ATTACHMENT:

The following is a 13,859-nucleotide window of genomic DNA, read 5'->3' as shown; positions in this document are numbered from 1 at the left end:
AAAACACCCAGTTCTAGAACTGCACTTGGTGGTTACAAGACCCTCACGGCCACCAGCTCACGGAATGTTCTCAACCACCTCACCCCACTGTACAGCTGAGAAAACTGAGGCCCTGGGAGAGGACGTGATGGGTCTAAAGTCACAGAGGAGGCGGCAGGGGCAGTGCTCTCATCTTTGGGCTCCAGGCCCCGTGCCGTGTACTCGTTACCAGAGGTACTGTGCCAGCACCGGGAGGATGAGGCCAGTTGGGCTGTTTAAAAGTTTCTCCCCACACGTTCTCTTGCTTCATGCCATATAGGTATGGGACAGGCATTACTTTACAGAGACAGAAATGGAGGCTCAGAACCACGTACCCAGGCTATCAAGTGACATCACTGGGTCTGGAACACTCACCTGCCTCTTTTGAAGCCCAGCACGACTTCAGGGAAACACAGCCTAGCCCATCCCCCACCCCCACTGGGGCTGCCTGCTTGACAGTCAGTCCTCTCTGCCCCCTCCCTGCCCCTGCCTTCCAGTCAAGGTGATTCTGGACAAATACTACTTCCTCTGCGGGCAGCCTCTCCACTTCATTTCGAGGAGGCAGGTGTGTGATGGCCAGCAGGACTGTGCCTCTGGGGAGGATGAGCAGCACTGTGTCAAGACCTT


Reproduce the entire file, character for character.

The following is a 13,859-nucleotide window of genomic DNA, read 5'->3' as shown; positions in this document are numbered from 1 at the left end:
AAAACACCCAGTTCTAGAACTGCACTTGGTGGTTACAAGACCCTCACGGCCACCAGCTCACGGAATGTTCTCAACCACCTCACCCCACTGTACAGCTGAGAAAACTGAGGCCCTGGGAGAGGACGTGATGGGTCTAAAGTCACAGAGGAGGCGGCAGGGGCAGTGCTCTCATCTTTGGGCTCCAGGCCCCGTGCCGTGTACTCGTTACCAGAGGTACTGTGCCAGCACCGGGAGGATGAGGCCAGTTGGGCTGTTTAAAAGTTTCTCCCCACACGTTCTCTTGCTTCATGCCATATAGGTATGGGACAGGCATTACTTTACAGAGACAGAAATGGAGGCTCAGAACCACGTACCCAGGCTATCAAGTGACATCACTGGGTCTGGAACACTCACCTGCCTCTTTTGAAGCCCAGCACGACTTCAGGGAAACACAGCCTAGCCCATCCCCCACCCCCACTGGGGCTGCCTGCTTGACAGTCAGTCCTCTCTGCCCCCTCCCTGCCCCTGCCTTCCAGTCAAGGTGATTCTGGACAAATACTACTTCCTCTGCGGGCAGCCTCTCCACTTCATTTCGAGGAGGCAGGTGTGTGATGGCCAGCAGGACTGTGCCTCTGGGGAGGATGAGCAGCACTGTGTCAAGACCTT